Anticoagulant treatment for cancer-associated venous thromboembolism (VTE) should be continued until patients are cured from cancer.1

Although guidelines recommend considering the continuation anticoagulant treatment for cancer-associated VTE until patients are cured from cancer, the safety of stopping anticoagulant treatment after cancer is cured remains unclear.

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For the cohort study, researchers at Leiden University Medical Center in the Netherlands analyzed data from 358 patients diagnosed with cancer-associated VTE at their institution between January 2001 and January 2010. Patients were followed to evaluate the impact of cancer treatment, occurrence or recurrent VTE, major hemorrhage, and death.

Results showed that of the 358 patients, anticoagulant treatment was continued until death in 207 patients and in another 12 because of an alternative indication despite cure from cancer.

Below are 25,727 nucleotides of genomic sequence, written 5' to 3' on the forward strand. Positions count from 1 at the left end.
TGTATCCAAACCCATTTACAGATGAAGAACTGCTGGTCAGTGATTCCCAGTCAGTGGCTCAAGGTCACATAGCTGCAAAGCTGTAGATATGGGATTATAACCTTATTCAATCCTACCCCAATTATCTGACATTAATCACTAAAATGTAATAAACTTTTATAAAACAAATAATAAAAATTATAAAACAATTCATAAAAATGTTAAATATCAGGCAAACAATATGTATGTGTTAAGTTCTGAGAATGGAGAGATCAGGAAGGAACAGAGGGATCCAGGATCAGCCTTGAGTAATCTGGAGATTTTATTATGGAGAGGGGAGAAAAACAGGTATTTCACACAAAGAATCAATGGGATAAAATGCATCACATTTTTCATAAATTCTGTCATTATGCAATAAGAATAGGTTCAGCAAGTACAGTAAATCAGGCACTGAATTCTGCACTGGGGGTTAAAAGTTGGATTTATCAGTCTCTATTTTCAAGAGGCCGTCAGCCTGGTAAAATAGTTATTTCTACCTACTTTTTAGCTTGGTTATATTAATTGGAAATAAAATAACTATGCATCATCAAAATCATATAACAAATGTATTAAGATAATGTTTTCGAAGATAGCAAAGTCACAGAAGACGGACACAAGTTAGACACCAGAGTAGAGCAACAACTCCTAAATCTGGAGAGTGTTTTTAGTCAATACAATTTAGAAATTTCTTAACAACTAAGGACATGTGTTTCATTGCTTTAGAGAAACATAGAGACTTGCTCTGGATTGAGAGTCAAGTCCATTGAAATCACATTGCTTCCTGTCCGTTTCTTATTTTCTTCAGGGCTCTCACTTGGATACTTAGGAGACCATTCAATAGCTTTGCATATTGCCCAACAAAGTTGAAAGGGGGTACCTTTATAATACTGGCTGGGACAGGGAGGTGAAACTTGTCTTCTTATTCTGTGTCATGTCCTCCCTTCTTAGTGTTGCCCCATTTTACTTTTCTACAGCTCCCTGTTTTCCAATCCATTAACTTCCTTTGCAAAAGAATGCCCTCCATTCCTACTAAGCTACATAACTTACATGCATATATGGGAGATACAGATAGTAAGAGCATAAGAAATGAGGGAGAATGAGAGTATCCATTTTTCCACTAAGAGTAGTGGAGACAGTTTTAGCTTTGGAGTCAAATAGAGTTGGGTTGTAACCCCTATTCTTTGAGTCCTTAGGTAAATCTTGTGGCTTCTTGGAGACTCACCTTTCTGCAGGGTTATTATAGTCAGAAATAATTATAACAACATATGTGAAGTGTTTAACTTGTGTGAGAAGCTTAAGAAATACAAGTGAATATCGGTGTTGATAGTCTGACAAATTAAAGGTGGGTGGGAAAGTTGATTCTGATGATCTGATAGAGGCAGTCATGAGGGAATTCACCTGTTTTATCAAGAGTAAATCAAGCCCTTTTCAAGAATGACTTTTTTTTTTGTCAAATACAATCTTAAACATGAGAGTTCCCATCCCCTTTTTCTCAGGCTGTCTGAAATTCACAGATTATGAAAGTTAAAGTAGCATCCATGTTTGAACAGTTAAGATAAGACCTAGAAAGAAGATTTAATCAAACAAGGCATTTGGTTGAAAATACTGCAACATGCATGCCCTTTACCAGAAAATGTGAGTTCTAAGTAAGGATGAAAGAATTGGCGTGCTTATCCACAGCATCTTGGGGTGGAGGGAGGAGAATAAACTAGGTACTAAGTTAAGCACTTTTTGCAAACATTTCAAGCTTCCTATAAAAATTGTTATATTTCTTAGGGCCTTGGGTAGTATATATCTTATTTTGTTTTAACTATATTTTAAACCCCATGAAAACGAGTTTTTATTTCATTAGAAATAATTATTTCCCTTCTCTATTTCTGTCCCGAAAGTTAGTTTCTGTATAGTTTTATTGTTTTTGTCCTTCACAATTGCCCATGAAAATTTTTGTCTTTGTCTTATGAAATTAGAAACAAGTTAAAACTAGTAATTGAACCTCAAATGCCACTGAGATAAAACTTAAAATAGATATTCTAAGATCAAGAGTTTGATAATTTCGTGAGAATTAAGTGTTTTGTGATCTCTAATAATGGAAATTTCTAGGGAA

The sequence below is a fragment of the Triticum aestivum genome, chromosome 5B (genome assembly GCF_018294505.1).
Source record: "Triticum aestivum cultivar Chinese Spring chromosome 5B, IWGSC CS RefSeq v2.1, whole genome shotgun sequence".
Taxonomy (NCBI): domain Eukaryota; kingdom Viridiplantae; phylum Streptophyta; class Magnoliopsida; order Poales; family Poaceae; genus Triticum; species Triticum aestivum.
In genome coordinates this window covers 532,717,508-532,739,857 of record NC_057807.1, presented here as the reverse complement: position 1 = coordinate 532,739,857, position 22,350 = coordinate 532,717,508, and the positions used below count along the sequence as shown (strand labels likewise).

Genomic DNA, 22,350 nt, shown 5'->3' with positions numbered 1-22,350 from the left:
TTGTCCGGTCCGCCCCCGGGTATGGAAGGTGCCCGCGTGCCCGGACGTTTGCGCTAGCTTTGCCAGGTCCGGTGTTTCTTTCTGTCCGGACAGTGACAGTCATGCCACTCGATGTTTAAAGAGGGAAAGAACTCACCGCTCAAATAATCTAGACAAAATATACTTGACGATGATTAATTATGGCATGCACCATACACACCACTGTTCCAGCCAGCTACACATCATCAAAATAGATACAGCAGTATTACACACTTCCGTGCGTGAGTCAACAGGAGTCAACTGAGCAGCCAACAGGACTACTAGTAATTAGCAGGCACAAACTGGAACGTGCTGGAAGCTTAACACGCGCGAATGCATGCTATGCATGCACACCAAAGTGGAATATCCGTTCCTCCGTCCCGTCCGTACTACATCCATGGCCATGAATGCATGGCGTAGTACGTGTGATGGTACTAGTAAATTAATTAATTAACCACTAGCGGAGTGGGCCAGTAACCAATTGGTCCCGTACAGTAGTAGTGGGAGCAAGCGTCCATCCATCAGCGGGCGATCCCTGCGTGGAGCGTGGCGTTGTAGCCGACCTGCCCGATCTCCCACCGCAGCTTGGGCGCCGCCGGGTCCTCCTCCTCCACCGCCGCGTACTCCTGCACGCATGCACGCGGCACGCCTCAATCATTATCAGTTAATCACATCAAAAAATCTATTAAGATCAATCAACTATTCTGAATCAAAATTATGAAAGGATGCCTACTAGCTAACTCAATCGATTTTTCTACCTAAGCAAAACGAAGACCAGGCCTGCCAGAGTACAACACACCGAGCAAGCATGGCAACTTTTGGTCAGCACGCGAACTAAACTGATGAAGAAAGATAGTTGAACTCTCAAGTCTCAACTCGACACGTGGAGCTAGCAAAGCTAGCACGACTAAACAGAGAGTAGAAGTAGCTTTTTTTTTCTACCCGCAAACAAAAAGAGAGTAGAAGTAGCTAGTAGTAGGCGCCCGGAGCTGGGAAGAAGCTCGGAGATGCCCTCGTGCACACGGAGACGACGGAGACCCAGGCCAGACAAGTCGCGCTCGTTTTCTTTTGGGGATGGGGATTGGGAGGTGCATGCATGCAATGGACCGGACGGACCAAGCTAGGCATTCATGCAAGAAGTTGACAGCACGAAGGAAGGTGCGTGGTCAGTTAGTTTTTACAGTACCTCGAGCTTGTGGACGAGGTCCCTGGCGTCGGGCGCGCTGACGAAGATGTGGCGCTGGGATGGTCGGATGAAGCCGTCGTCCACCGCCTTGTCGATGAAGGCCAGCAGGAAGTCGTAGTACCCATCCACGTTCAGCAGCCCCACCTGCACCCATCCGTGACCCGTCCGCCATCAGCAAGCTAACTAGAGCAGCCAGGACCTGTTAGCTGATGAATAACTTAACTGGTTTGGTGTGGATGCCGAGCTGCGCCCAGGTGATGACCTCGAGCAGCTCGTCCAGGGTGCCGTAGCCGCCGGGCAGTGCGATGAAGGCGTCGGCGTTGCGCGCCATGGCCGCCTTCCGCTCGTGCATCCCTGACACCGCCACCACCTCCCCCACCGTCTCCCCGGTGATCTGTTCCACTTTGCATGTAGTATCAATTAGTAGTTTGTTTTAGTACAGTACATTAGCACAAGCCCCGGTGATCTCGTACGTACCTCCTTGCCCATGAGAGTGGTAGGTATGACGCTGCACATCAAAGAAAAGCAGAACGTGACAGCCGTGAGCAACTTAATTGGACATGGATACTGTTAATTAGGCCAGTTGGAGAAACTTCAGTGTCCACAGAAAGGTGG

Anticoagulant treatment was stopped in 50 patients for reasons other than major hemorrhage despite active cancer, in 21 patients after major hemorrhage, and in 68 patients after cure from cancer.

Researchers found that among those 68 who continued anticoagulant treatment until cure from cancer, 10 patients were diagnosed with symptomatic recurrent VTE during follow-up.

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Of those 10, 7 were also diagnosed with cancer relapse during follow-up care. In the 50 patients who discontinued anticoagulant treatment despite active cancer, there were 11 cases of recurrent VTE during 59 years of follow-up.

The findings suggest that a cancer relapse appears to be a strong risk factor for recurrent symptomatic VTE, and ultimately support the recommendation to stop anticoagulant therapy in patients cured from cancer.


  1. van der Hulle T, den Exter PL, van den Hoven P, et al. Cohort study on the management of cancer-associated venous thromboembolism aimed at the safety of stopping anticoagulant therapy in patients cured from cancer [published online ahead of print January 2016]. Chest. doi: 10.1016/j.chest.2015.10.069.